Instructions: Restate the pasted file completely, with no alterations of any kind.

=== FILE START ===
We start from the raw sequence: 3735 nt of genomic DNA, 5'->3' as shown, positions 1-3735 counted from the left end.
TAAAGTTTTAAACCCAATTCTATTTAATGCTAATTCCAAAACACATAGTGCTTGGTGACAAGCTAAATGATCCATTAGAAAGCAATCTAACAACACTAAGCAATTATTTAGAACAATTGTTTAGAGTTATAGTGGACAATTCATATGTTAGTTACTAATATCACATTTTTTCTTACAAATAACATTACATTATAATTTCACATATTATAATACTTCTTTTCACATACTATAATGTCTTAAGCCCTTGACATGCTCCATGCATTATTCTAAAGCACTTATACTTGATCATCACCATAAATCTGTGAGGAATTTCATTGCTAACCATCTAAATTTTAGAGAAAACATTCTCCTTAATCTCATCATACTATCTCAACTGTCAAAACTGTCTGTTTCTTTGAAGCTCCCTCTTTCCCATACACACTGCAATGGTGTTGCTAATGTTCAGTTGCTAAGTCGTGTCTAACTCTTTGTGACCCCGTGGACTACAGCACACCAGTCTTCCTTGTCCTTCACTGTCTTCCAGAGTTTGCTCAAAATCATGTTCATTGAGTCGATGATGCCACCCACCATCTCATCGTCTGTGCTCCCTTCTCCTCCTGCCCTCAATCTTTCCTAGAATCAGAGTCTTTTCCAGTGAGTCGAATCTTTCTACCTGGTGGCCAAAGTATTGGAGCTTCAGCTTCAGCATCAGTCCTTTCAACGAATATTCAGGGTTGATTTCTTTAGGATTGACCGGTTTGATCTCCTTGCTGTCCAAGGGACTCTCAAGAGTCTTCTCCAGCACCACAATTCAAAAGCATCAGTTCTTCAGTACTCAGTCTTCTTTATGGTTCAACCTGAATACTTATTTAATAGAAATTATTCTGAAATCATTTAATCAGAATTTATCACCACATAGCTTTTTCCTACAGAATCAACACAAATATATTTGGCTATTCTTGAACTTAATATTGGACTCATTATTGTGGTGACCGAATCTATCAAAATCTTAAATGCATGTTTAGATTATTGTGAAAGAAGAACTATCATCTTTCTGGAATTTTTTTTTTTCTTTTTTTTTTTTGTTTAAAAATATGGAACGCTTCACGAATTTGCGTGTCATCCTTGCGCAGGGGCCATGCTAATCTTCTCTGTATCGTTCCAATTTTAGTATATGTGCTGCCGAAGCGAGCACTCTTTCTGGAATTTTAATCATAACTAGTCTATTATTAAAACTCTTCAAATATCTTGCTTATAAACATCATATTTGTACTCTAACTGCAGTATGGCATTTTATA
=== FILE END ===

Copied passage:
We start from the raw sequence: 3735 nt of genomic DNA, 5'->3' as shown, positions 1-3735 counted from the left end.
TAAAGTTTTAAACCCAATTCTATTTAATGCTAATTCCAAAACACATAGTGCTTGGTGACAAGCTAAATGATCCATTAGAAAGCAATCTAACAACACTAAGCAATTATTTAGAACAATTGTTTAGAGTTATAGTGGACAATTCATATGTTAGTTACTAATATCACATTTTTTCTTACAAATAACATTACATTATAATTTCACATATTATAATACTTCTTTTCACATACTATAATGTCTTAAGCCCTTGACATGCTCCATGCATTATTCTAAAGCACTTATACTTGATCATCACCATAAATCTGTGAGGAATTTCATTGCTAACCATCTAAATTTTAGAGAAAACATTCTCCTTAATCTCATCATACTATCTCAACTGTCAAAACTGTCTGTTTCTTTGAAGCTCCCTCTTTCCCATACACACTGCAATGGTGTTGCTAATGTTCAGTTGCTAAGTCGTGTCTAACTCTTTGTGACCCCGTGGACTACAGCACACCAGTCTTCCTTGTCCTTCACTGTCTTCCAGAGTTTGCTCAAAATCATGTTCATTGAGTCGATGATGCCACCCACCATCTCATCGTCTGTGCTCCCTTCTCCTCCTGCCCTCAATCTTTCCTAGAATCAGAGTCTTTTCCAGTGAGTCGAATCTTTCTACCTGGTGGCCAAAGTATTGGAGCTTCAGCTTCAGCATCAGTCCTTTCAACGAATATTCAGGGTTGATTTCTTTAGGATTGACCGGTTTGATCTCCTTGCTGTCCAAGGGACTCTCAAGAGTCTTCTCCAGCACCACAATTCAAAAGCATCAGTTCTTCAGTACTCAGTCTTCTTTATGGTTCAACCTGAATACTTATTTAATAGAAATTATTCTGAAATCATTTAATCAGAATTTATCACCACATAGCTTTTTCCTACAGAATCAACACAAATATATTTGGCTATTCTTGAACTTAATATTGGACTCATTATTGTGGTGACCGAATCTATCAAAATCTTAAATGCATGTTTAGATTATTGTGAAAGAAGAACTATCATCTTTCTGGAATTTTTTTTTTTCTTTTTTTTTTTTGTTTAAAAATATGGAACGCTTCACGAATTTGCGTGTCATCCTTGCGCAGGGGCCATGCTAATCTTCTCTGTATCGTTCCAATTTTAGTATATGTGCTGCCGAAGCGAGCACTCTTTCTGGAATTTTAATCATAACTAGTCTATTATTAAAACTCTTCAAATATCTTGCTTATAAACATCATATTTGTACTCTAACTGCAGTATGGCATTTTATA